May 2003, Volume 53, Issue 5

Case Reports

Infantile Sacrocooccygeal Tertoma-intraoperative Cardiac Arrest due to Electrolyte Imbalance

M.Khan  ( Department of Anaesthesiology, The Aga Khan University Hospital, Karachi )
M.Q.Hoda  ( Department of Anaesthesiology, The Aga Khan University Hospital, Karachi )

Introduction

Sacrococcygeal teratoma (SCT) is the most common congenital neoplasm of newborn with a reported incidence of 1 in 35000 live births.1-3 The first large series of infants and children with SCT was reported by Gross et al.4 They recommended complete surgical excision of tumour enbloc with the coccyx, which remains the treatment of choice today.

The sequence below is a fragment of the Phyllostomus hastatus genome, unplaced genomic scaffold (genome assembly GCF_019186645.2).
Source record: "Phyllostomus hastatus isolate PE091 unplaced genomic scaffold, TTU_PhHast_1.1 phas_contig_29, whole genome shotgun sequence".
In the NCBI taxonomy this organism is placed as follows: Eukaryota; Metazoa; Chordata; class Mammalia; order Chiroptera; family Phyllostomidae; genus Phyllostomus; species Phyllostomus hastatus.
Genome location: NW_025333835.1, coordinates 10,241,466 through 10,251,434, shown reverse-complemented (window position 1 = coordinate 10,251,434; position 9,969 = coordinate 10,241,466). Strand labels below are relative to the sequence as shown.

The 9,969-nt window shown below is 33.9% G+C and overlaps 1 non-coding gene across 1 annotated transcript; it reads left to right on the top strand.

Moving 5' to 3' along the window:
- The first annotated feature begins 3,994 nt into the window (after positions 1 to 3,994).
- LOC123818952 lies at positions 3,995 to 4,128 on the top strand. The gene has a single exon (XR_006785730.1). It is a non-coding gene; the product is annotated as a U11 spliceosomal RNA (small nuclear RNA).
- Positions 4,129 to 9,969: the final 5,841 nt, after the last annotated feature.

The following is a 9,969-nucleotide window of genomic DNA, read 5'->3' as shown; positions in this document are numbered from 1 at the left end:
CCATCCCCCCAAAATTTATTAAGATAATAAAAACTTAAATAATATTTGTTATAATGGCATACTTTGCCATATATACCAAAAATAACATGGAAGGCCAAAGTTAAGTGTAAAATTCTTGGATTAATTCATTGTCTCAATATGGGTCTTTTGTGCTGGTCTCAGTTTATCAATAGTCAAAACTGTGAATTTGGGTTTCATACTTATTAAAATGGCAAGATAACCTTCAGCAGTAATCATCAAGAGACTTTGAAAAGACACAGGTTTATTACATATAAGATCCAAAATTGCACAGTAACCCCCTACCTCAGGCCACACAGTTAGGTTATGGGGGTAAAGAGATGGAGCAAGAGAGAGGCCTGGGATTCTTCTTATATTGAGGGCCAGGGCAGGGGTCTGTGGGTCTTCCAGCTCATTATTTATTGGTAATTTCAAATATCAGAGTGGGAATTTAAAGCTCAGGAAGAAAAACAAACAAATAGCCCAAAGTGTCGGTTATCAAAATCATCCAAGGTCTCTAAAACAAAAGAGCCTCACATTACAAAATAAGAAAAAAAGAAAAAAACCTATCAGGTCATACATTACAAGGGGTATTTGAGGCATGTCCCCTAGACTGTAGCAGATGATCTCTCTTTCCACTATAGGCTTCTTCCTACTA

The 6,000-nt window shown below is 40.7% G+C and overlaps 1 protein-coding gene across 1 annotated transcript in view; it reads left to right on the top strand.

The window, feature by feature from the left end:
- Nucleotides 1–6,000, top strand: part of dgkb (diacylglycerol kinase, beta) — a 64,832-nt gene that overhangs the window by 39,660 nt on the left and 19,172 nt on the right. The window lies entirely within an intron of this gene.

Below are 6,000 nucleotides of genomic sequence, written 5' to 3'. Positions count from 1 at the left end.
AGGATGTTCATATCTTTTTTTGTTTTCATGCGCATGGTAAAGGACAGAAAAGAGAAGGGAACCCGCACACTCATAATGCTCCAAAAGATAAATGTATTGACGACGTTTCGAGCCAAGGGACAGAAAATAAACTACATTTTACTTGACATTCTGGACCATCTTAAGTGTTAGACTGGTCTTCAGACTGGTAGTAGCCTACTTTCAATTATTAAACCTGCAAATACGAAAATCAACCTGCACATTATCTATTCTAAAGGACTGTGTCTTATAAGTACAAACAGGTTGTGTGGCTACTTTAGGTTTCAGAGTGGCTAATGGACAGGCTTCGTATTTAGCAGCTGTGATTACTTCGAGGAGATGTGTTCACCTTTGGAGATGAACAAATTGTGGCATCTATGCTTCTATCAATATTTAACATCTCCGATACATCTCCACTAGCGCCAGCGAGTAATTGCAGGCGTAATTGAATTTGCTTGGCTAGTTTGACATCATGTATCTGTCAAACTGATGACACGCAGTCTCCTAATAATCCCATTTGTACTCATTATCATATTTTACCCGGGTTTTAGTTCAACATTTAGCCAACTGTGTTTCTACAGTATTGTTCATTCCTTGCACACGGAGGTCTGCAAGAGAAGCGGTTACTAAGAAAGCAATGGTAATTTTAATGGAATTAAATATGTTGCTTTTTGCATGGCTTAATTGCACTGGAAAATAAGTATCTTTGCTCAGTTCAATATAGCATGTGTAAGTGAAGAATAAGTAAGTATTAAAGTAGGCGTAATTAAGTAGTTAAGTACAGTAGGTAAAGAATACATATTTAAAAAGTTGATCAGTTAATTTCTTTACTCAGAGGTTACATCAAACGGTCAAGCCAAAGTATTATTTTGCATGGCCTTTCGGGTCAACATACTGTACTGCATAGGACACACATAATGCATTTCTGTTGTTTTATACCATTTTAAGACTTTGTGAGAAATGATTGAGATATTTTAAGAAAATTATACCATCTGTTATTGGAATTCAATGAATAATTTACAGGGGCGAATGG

Clinical reviews of SCT include several mortalities due to exsanguinating hemorrhage during surgery.5-9 No study has focused on the complications occurring due to electrolyte imbalance in patients with bleeding problems, associated with these neoplasms.
We are reporting a case of neonate who was operated for excision of SCT, had preoperative coagulopathy and bleeding into the tumour. This neonate had intraoperative prolonged Q-T interval on ECG followed by cardiac arrest, and was resuscitated successfully.

Case Report